2463777


2463778




2463779

Sheldon
 

·
Registered
Joined
·
7 Posts
Discussion Starter #6
Thanks everyone for your help. I did the clutch adjustment and sanded the clutch pad a little. Checked the brake and it is working properly. Pressing the pedal forward now seems a lot better, a more secure lock. It looks like the clutch gap was too wide. Tested it and so far it works fine. I'll see for sure how it works next week when I run it for two hours cutting grass. I guess when they say, "check the clutches every 100 hours" they mean it. The clutch thickness wears down and causes a wider gap after time.

PS, How does the clutch thickness look? I don't think it needs replaced?
 

·
Registered
Joined
·
424 Posts
On the later ones the clutch material is riveted on so you can't accurately gauge how much life is left in it from the outside. When you had it off is when you could check how much longer before it would get down to the rivets. Looks like they've got plenty of life in them though, it's just not a thing where you can go all the way down to the backing plate like one that's glued on.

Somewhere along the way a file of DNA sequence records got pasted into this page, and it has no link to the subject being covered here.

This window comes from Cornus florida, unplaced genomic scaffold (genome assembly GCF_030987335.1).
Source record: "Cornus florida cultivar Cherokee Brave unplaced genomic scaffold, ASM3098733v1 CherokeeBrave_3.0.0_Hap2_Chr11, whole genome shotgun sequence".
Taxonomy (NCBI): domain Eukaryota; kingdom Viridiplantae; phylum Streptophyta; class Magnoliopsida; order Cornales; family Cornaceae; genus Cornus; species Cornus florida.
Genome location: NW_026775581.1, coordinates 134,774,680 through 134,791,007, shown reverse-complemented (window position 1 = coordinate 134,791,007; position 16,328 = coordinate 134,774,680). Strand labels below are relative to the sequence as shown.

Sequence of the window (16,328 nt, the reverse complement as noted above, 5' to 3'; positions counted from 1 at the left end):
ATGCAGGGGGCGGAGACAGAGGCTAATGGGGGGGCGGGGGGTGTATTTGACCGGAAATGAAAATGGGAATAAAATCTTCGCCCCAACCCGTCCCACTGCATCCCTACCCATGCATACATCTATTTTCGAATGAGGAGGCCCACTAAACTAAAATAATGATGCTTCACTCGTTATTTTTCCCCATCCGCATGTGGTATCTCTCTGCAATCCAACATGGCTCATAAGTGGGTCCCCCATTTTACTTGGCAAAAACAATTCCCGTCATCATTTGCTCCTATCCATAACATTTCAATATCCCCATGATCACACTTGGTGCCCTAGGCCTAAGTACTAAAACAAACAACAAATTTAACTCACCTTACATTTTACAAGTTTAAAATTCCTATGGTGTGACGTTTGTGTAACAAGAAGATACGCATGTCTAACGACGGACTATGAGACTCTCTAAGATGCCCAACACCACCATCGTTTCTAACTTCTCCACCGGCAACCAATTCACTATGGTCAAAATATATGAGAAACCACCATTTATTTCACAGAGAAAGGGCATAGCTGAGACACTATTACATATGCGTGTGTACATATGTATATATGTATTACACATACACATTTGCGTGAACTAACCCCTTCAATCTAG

·
Registered
Joined
·
1,077 Posts
Oh I think extreme would be to float the tractor in a lake or pond using the lockable gimbal frame you made to establish a true horizontal on the plane of liquid under the influence of gravity. You can't use the ocean or a river as the moving water and wave action makes it hard to lock in true level. Then you could really get those clutch arms perpendicular to the plane of the shafts. Remember to lock the gimbal before you start adjusting...

Sent from my SM-G970U using Tapatalk
 

·
Registered
Joined
·
7 Posts
Discussion Starter #9
On the later ones the clutch material is riveted on so you can't accurately gauge how much life is left in it from the outside. When you had it off is when you could check how much longer before it would get down to the rivets. Looks like they've got plenty of life in them though, it's just not a thing where you can go all the way down to the backing plate like one that's glued on.
Glad to hear they've got plenty of life in them. Thanks
 
1 - 9 of 9 Posts
Top